To survive a motion to dismiss founded upon Federal Rule of Civil Procedure 12(b)(6), [for failure to state a claim upon which relief can be granted], a complaint must contain sufficient factual matter, accepted as true, to "state a claim for relief that is plausible on its face."

Id., at 570. A claim has facial plausibility when the plaintiff pleads factual content that allows the court to draw the reasonable inference that the defendant is liable for the misconduct alleged. Id., at 556. The plausibility standard is not akin to a "probability requirement, " but it asks for more than a sheer possibility that a defendant has acted unlawfully. Ibid. Where a complaint pleads facts that are "merely consistent with" a defendant's liability, it "stops short of the line between possibility and plausibility of entitlement to relief.'" Id., at 557 (brackets omitted).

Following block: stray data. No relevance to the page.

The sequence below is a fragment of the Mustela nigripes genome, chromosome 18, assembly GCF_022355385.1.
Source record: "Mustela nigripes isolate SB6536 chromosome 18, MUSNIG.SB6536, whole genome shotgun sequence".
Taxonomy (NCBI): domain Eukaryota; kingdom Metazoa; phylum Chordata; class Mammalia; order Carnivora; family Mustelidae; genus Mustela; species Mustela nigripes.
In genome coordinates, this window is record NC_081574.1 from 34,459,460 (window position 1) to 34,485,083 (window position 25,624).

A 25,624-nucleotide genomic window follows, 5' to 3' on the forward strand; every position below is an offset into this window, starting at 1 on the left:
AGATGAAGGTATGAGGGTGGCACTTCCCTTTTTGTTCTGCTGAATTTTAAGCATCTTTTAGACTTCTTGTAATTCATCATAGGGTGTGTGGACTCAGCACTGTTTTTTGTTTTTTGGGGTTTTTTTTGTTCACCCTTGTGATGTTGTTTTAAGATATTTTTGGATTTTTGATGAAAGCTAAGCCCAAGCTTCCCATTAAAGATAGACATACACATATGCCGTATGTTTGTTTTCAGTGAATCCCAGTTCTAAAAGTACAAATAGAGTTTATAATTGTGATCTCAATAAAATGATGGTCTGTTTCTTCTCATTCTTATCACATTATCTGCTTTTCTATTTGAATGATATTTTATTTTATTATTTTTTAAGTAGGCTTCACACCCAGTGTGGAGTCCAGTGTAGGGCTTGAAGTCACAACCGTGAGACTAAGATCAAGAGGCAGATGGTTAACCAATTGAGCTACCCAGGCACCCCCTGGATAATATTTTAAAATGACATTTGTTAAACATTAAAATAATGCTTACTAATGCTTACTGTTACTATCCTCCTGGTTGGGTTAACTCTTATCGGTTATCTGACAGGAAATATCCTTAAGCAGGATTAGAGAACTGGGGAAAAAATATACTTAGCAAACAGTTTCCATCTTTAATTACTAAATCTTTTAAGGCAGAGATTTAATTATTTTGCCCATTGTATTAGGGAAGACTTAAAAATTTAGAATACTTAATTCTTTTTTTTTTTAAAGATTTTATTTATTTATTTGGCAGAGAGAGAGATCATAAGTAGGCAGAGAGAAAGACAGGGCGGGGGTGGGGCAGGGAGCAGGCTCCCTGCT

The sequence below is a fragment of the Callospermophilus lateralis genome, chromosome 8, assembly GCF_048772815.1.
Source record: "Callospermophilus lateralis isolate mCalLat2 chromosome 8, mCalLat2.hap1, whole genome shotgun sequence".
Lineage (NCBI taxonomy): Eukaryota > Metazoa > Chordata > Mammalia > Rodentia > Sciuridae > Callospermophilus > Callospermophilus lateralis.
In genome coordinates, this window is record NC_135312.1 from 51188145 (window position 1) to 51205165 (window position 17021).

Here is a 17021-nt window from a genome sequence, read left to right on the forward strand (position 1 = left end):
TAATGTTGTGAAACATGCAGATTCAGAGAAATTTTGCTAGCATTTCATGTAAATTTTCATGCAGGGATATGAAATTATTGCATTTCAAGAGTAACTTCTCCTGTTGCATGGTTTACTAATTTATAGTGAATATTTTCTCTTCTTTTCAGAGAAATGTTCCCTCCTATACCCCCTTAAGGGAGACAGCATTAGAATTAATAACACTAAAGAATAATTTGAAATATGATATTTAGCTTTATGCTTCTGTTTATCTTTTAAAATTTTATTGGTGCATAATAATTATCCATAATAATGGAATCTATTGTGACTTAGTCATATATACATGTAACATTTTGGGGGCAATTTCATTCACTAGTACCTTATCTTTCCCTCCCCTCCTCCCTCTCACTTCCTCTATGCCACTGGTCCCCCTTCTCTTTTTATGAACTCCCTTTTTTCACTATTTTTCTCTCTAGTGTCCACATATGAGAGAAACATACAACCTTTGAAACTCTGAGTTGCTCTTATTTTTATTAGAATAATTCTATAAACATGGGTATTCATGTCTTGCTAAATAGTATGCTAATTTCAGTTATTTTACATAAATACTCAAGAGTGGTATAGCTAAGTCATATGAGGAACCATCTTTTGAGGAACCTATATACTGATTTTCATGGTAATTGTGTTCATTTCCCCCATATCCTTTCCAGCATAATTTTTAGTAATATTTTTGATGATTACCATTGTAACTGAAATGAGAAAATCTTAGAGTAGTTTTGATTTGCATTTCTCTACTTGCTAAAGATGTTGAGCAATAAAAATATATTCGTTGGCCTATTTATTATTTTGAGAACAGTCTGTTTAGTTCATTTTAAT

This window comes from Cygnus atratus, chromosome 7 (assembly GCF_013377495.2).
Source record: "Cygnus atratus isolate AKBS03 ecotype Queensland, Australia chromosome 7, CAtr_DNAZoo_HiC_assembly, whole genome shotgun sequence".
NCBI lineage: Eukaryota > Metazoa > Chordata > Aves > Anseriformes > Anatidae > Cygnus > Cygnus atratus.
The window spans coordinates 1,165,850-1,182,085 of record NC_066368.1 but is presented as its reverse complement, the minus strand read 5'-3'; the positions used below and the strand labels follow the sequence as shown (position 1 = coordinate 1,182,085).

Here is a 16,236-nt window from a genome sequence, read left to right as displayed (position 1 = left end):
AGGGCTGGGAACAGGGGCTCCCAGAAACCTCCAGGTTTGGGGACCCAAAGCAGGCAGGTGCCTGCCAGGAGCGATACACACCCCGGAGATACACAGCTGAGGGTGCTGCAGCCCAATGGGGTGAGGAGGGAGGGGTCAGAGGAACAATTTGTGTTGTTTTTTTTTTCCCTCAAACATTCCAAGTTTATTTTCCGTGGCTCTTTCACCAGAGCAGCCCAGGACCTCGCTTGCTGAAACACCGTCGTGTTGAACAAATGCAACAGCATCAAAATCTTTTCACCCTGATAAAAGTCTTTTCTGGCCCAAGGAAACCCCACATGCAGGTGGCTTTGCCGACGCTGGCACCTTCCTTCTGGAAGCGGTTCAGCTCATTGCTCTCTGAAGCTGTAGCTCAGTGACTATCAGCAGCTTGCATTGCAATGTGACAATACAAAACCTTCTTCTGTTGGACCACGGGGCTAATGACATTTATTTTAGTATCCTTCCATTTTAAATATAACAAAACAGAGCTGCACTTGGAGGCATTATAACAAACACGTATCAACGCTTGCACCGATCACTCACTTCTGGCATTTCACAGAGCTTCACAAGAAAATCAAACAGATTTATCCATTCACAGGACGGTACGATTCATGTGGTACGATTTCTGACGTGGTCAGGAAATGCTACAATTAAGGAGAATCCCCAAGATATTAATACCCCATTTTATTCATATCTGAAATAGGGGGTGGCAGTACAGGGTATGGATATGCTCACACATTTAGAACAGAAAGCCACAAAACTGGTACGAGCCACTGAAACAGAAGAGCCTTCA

Two working principles underlie our decision in Twombly. First, the tenet that a court must accept as true all of the allegations contained in a complaint is inapplicable to legal conclusions. Threadbare recitals of the elements of a cause of action, supported by mere conclusory statements, do not suffice. Id., at 555 (Although for the purposes of a motion to dismiss we must take all of the factual allegations in the complaint as true, we "are not bound to accept as true a legal conclusion couched as a factual allegation" (internal quotation marks omitted)). Rule 8 marks a notable and generous departure from the hyper-technical, code-pleading regime of a prior era, but it does not unlock the doors of discovery for a plaintiff armed with nothing more than conclusions. Second, only a complaint that states a plausible claim for relief survives a motion to dismiss. Id., at 556. Determining whether a complaint states a plausible claim for relief will, as the Court of Appeals observed, be a context-specific task that requires the reviewing court to draw on its judicial experience and common sense. 490 F.3d, at 157-158. But where the well-pleaded facts do not permit the court to infer more than the mere possibility of misconduct, the complaint has alleged - but it has not "show[n]" - "that the pleader is entitled to relief." Fed. Rule Civ. Proc. 8(a)(2).